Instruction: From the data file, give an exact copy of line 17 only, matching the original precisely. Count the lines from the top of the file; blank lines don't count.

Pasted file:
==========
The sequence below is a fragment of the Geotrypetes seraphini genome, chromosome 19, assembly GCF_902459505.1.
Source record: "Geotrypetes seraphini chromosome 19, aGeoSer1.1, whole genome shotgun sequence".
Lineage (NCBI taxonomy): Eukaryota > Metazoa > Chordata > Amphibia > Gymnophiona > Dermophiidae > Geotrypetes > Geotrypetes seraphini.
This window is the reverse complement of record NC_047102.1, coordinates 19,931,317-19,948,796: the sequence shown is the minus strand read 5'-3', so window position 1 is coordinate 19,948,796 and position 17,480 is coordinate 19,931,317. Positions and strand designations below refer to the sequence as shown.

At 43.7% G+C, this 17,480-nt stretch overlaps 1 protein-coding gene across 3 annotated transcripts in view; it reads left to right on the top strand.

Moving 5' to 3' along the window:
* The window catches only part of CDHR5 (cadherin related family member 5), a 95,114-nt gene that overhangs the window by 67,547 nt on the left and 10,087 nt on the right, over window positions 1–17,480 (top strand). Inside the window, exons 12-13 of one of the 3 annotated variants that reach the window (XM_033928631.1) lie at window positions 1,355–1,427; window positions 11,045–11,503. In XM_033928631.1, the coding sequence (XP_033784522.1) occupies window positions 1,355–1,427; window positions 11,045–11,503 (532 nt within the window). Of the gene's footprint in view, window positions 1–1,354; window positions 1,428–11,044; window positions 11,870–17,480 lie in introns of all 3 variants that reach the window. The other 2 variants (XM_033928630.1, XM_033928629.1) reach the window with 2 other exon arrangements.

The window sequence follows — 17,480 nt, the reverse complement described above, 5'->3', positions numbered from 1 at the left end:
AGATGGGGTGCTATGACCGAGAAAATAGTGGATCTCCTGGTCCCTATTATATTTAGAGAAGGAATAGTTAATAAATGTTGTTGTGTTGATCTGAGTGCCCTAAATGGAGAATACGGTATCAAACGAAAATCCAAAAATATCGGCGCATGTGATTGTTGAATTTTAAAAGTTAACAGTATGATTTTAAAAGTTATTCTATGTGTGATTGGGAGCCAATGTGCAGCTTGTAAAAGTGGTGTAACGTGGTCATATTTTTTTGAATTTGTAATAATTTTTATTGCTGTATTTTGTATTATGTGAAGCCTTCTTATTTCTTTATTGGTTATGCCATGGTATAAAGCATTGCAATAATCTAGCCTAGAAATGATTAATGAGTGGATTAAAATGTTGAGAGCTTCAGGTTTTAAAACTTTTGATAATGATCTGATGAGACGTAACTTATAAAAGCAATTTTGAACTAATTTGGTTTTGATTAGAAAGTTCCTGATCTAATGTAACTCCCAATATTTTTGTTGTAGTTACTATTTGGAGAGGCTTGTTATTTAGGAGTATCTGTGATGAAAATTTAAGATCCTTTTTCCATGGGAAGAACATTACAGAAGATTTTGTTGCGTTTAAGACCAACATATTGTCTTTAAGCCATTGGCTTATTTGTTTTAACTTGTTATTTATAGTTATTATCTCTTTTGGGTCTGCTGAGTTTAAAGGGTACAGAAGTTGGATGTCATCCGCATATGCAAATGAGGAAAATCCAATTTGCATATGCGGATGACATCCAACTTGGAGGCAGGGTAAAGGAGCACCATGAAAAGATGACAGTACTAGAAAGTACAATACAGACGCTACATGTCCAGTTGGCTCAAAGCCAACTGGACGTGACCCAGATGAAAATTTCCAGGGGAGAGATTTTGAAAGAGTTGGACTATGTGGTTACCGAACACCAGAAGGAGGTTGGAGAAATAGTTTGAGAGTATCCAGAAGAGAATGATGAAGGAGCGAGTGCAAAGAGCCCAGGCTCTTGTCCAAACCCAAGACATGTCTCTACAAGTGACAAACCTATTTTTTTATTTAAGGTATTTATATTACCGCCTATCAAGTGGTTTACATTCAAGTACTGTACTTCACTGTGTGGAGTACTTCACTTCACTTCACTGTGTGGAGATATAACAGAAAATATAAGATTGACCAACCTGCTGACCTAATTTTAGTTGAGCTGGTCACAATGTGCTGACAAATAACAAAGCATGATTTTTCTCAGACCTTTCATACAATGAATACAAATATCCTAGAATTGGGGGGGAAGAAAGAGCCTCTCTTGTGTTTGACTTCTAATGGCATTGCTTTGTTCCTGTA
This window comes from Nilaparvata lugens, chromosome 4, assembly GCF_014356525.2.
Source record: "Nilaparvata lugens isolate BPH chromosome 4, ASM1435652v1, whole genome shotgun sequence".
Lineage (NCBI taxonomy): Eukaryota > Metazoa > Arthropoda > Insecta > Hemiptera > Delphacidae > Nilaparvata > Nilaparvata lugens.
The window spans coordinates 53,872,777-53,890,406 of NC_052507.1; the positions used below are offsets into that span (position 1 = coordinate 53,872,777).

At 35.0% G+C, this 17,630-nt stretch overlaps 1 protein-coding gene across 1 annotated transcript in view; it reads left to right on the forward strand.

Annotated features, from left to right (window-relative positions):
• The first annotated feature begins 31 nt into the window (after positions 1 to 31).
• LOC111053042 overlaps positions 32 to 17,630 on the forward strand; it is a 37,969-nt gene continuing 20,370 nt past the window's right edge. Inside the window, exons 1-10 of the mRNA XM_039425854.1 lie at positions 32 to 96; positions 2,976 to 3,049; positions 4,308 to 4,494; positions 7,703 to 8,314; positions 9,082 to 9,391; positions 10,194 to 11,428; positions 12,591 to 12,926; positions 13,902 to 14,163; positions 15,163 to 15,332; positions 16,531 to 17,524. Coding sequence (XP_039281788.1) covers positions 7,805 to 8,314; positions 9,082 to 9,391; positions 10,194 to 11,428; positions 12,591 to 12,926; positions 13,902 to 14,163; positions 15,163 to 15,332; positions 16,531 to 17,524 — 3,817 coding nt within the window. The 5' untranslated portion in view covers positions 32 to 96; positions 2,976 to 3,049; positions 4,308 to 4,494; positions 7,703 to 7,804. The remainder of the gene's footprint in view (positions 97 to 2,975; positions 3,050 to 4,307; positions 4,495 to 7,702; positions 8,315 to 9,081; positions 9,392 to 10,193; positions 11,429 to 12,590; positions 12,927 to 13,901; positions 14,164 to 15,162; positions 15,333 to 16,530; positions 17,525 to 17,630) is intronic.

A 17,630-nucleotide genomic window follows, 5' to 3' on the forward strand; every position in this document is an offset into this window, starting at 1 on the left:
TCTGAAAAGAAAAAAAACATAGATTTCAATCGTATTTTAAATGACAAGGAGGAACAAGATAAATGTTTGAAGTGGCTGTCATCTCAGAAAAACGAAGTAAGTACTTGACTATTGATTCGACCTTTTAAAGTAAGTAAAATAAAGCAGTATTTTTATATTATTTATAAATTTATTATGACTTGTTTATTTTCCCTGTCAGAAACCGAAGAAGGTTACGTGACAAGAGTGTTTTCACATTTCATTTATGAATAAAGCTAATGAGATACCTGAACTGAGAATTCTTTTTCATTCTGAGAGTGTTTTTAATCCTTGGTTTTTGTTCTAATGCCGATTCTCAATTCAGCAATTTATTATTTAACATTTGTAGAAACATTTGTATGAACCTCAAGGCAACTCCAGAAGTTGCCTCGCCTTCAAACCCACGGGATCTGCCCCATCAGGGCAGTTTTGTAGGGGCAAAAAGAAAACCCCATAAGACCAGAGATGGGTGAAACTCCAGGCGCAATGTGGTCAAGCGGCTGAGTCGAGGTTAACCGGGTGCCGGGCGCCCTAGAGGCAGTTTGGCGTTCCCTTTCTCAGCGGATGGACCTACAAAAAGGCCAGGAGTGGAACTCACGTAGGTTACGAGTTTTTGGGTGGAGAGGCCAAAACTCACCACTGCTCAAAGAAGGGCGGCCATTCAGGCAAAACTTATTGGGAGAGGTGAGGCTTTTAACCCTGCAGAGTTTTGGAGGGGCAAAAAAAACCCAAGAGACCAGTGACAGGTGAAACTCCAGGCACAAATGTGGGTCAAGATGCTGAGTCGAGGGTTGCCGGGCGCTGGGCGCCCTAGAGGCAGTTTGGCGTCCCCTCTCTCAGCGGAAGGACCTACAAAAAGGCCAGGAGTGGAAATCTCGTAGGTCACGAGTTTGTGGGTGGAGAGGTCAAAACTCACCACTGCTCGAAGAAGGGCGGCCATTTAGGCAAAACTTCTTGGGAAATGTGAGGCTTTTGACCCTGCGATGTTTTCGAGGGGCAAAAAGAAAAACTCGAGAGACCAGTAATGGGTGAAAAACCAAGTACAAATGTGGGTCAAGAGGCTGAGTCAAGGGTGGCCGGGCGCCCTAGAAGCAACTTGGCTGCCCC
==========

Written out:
• LOC111053042 overlaps positions 32 to 17,630 on the forward strand; it is a 37,969-nt gene continuing 20,370 nt past the window's right edge. Inside the window, exons 1-10 of the mRNA XM_039425854.1 lie at positions 32 to 96; positions 2,976 to 3,049; positions 4,308 to 4,494; positions 7,703 to 8,314; positions 9,082 to 9,391; positions 10,194 to 11,428; positions 12,591 to 12,926; positions 13,902 to 14,163; positions 15,163 to 15,332; positions 16,531 to 17,524. Coding sequence (XP_039281788.1) covers positions 7,805 to 8,314; positions 9,082 to 9,391; positions 10,194 to 11,428; positions 12,591 to 12,926; positions 13,902 to 14,163; positions 15,163 to 15,332; positions 16,531 to 17,524 — 3,817 coding nt within the window. The 5' untranslated portion in view covers positions 32 to 96; positions 2,976 to 3,049; positions 4,308 to 4,494; positions 7,703 to 7,804. The remainder of the gene's footprint in view (positions 97 to 2,975; positions 3,050 to 4,307; positions 4,495 to 7,702; positions 8,315 to 9,081; positions 9,392 to 10,193; positions 11,429 to 12,590; positions 12,927 to 13,901; positions 14,164 to 15,162; positions 15,333 to 16,530; positions 17,525 to 17,630) is intronic.